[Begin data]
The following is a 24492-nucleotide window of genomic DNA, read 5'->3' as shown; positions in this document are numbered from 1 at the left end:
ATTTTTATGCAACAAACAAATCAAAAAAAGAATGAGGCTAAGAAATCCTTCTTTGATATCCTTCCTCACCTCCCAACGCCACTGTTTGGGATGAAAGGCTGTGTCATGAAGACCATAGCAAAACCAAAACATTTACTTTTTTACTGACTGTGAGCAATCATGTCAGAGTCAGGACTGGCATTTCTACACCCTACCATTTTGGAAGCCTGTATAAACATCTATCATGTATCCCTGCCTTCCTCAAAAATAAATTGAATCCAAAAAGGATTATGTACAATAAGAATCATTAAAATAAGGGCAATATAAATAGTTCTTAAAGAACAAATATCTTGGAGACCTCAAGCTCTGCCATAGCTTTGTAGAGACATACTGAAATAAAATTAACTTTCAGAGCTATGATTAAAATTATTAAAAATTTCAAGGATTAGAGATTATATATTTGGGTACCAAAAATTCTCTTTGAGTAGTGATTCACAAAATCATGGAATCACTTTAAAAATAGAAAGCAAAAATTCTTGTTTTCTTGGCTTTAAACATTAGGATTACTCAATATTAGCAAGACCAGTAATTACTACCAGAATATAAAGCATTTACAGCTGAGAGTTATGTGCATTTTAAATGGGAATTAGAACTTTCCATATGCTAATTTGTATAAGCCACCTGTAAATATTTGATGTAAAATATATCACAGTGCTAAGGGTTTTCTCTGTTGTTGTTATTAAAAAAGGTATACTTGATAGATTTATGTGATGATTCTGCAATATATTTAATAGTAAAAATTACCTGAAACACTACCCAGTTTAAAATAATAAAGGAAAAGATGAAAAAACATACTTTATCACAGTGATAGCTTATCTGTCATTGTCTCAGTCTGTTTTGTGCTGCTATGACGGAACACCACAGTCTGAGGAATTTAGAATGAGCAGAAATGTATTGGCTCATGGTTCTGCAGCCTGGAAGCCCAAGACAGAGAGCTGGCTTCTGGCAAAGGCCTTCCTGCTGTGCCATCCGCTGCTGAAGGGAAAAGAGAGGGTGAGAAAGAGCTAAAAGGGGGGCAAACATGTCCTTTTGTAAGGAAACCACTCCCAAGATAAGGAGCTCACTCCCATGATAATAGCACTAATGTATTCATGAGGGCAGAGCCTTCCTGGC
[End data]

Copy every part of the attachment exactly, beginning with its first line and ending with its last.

The following is a 24492-nucleotide window of genomic DNA, read 5'->3' as shown; positions in this document are numbered from 1 at the left end:
ATTTTTATGCAACAAACAAATCAAAAAAAGAATGAGGCTAAGAAATCCTTCTTTGATATCCTTCCTCACCTCCCAACGCCACTGTTTGGGATGAAAGGCTGTGTCATGAAGACCATAGCAAAACCAAAACATTTACTTTTTTACTGACTGTGAGCAATCATGTCAGAGTCAGGACTGGCATTTCTACACCCTACCATTTTGGAAGCCTGTATAAACATCTATCATGTATCCCTGCCTTCCTCAAAAATAAATTGAATCCAAAAAGGATTATGTACAATAAGAATCATTAAAATAAGGGCAATATAAATAGTTCTTAAAGAACAAATATCTTGGAGACCTCAAGCTCTGCCATAGCTTTGTAGAGACATACTGAAATAAAATTAACTTTCAGAGCTATGATTAAAATTATTAAAAATTTCAAGGATTAGAGATTATATATTTGGGTACCAAAAATTCTCTTTGAGTAGTGATTCACAAAATCATGGAATCACTTTAAAAATAGAAAGCAAAAATTCTTGTTTTCTTGGCTTTAAACATTAGGATTACTCAATATTAGCAAGACCAGTAATTACTACCAGAATATAAAGCATTTACAGCTGAGAGTTATGTGCATTTTAAATGGGAATTAGAACTTTCCATATGCTAATTTGTATAAGCCACCTGTAAATATTTGATGTAAAATATATCACAGTGCTAAGGGTTTTCTCTGTTGTTGTTATTAAAAAAGGTATACTTGATAGATTTATGTGATGATTCTGCAATATATTTAATAGTAAAAATTACCTGAAACACTACCCAGTTTAAAATAATAAAGGAAAAGATGAAAAAACATACTTTATCACAGTGATAGCTTATCTGTCATTGTCTCAGTCTGTTTTGTGCTGCTATGACGGAACACCACAGTCTGAGGAATTTAGAATGAGCAGAAATGTATTGGCTCATGGTTCTGCAGCCTGGAAGCCCAAGACAGAGAGCTGGCTTCTGGCAAAGGCCTTCCTGCTGTGCCATCCGCTGCTGAAGGGAAAAGAGAGGGTGAGAAAGAGCTAAAAGGGGGGCAAACATGTCCTTTTGTAAGGAAACCACTCCCAAGATAAGGAGCTCACTCCCATGATAATAGCACTAATGTATTCATGAGGGCAGAGCCTTCCTGGC